By Susan Sablan, 10,000 Islands Sea Kayaking Course Alum
Talk about surprises! My Outward Bound experience was a bit of a revelation.
I had some second-hand experience with Outward Bound before embarking on my 2022 Ten Thousand Islands Sea Kayaking Course, as my two sons had also done Outward Bound courses. Each had done a backpacking course in the Pisgah National Forest with North Carolina Outward Bound School (NCOBS), and one had also completed a canoeing and rafting course on the Green River in Utah. I knew that the courses had changed each of them profoundly, and in the case of my oldest son and middle child, actually influenced his career choice. In both cases, my now-grown sons look back on their experiences fondly and continue to enjoy and respect all that Mother Nature provides. However, I am 62 and went on Outward Bound for purely utilitarian reasons.
At one point in the last several years, I had read an article about a man who spent a year paddling and camping in some remote and uninhabited islands near me. A year might be a bit too much I thought, but a six-day affair would be perfect, and Outward Bound had one! With the islands and the base camp only an hour away, it seemed like a dream. It felt easier to be introduced to the wilderness in a supported, group setting. Then, if I liked it, I could easily go back alone, though I doubted I would ever do it for a year!
Though I had kayaked recreationally since my teens, my skills were limited. I had recently purchased a flat-water kayak and wondered if I would also like to purchase a more seaworthy craft, complete with a cockpit and spray skirt. On the Outward Bound trip, I would not have to carry all the necessary gear alone, I wouldn’t get lost in the sameness of the mangroves, and I could test drive a number of different kayaks. Lastly, I have lived a life I like to describe as characterized by ADAPT and OVERCOME (A & O), and I wondered if I was still game for that.
As a graduate of the United States Naval Academy, and in the second class ever to include women, the A & O Model was a key to survival. While a Midshipman, I also attend the US Army’s Parachutist School at Fort Benning, GA, earning my jump wings. I went on to serve 22 years as a Naval Officer, moving 13 times during those years, and having three children. Unfortunately, my marriage was broken after 20 years, when I then became a single mom to an 8th, 3rd, and 2nd Grader. Later, forming a blended family was also an A & O endeavor. In my civilian career, I also experienced challenging roles that often tested both my intellect and my ability to balance family, work, faith, and life in general.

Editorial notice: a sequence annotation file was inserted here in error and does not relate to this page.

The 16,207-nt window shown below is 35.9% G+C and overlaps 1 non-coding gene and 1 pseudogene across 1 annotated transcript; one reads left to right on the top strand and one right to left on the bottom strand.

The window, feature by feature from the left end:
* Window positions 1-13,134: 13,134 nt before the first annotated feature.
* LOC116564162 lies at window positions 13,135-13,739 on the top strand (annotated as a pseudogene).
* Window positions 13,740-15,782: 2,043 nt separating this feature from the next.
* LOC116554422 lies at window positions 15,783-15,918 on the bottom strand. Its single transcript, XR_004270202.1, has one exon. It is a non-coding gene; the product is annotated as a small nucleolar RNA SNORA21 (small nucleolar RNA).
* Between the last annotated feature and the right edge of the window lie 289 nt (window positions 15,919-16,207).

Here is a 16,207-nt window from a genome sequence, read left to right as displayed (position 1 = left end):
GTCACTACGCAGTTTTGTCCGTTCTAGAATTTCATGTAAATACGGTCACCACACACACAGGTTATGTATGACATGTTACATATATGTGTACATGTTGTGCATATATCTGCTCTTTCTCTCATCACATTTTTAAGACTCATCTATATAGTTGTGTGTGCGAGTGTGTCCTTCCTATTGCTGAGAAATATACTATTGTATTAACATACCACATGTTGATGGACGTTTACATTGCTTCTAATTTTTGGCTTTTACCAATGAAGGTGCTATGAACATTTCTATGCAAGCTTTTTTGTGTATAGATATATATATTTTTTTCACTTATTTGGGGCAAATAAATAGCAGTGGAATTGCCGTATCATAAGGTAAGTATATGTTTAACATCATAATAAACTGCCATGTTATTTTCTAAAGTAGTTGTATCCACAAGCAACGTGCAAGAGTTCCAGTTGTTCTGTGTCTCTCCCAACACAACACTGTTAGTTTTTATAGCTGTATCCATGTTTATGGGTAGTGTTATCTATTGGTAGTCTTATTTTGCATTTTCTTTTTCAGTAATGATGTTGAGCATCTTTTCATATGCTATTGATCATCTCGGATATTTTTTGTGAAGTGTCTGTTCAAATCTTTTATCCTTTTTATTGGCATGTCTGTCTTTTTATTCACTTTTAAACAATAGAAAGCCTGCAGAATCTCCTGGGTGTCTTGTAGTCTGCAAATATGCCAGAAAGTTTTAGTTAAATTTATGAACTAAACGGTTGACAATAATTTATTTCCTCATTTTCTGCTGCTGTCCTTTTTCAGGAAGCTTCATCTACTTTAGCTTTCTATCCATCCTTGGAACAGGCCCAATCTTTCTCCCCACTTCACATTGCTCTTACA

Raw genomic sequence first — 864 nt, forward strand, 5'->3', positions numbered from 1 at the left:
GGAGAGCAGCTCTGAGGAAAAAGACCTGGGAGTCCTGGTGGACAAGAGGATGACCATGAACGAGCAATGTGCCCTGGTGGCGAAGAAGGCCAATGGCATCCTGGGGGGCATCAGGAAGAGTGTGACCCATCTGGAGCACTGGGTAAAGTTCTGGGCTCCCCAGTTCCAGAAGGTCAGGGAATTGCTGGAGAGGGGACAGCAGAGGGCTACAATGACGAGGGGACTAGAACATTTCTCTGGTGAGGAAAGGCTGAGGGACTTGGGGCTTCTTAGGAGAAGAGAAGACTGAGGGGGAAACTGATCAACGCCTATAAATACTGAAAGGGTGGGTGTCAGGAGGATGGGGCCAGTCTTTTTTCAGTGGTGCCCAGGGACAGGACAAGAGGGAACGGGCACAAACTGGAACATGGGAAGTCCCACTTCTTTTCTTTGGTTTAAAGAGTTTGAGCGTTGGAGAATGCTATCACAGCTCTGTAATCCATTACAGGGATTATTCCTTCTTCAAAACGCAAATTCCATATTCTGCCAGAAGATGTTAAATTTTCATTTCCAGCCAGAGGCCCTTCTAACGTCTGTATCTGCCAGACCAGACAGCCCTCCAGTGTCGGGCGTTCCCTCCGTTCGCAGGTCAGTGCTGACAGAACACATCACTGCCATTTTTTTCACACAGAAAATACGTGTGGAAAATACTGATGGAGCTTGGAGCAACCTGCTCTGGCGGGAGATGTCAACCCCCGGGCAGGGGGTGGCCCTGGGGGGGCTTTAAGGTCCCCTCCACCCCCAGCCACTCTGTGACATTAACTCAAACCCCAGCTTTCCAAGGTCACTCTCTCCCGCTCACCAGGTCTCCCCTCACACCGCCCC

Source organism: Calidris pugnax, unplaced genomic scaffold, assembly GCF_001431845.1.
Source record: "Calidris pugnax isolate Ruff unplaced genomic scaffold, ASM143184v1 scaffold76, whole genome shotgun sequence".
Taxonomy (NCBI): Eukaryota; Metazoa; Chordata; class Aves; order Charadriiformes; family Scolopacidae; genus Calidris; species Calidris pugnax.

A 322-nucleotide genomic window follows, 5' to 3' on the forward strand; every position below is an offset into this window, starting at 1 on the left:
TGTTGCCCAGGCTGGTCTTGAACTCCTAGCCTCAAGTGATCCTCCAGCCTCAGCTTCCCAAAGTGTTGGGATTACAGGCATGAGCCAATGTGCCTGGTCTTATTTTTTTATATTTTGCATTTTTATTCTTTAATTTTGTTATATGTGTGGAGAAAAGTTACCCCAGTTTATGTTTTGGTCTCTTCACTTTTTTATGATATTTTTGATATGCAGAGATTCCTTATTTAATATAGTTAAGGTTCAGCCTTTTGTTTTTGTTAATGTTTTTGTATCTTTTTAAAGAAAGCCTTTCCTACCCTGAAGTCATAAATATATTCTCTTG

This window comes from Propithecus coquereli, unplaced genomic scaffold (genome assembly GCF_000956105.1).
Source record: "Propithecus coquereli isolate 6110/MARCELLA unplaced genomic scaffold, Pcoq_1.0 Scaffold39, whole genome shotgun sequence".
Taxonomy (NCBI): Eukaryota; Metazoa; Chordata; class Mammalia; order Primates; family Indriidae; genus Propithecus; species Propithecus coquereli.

I’m not sure why, but what I did not set out to do on my Outward Bound course was to have a transformative experience or go out of my way to bond with fellow participants. I was not against those things; they just were very secondary to my personal goals—shame on me.
As the course progressed, we were all remarkably busy. Since it was a short course, there was limited time to truly get to know my crew. I slept with some of them, took on daily roles with others, and had deeper conversations with a few. Our solo was short, maybe three hours max, and while others described their experiences as contemplative, refreshing, and centering, I described mine as “DISTRACTED.” That is not unusual though, when my children were growing up, they called me the “DISTRACTACON.”
It was not until the final circle-up that my heart opened up in a way that I had not anticipated. One of my tent mates and I had to this point, been like ships passing in the night. I wasn’t sure she even liked me. We were different people, in dissimilar stages of life, and with quite different goals for the week. I am sure I rubbed her the wrong way when I groused about things she probably thought unimportant. However, on that last day, as part of that final ceremony, she teared up and offered me a compliment I will never forget as part of the ”Why does my crew-mate deserve this certificate?” exercise. Her kind words touched my heart deeply and I also shed a few tears, although neither of us had been particularly emotional throughout the course. I am grateful that at 62 I can still A & O, but I am even more grateful that I touched someone’s life, and that she in turn touched mine so deeply. That was a beautiful and unexpected takeaway from my Outward Bound experience!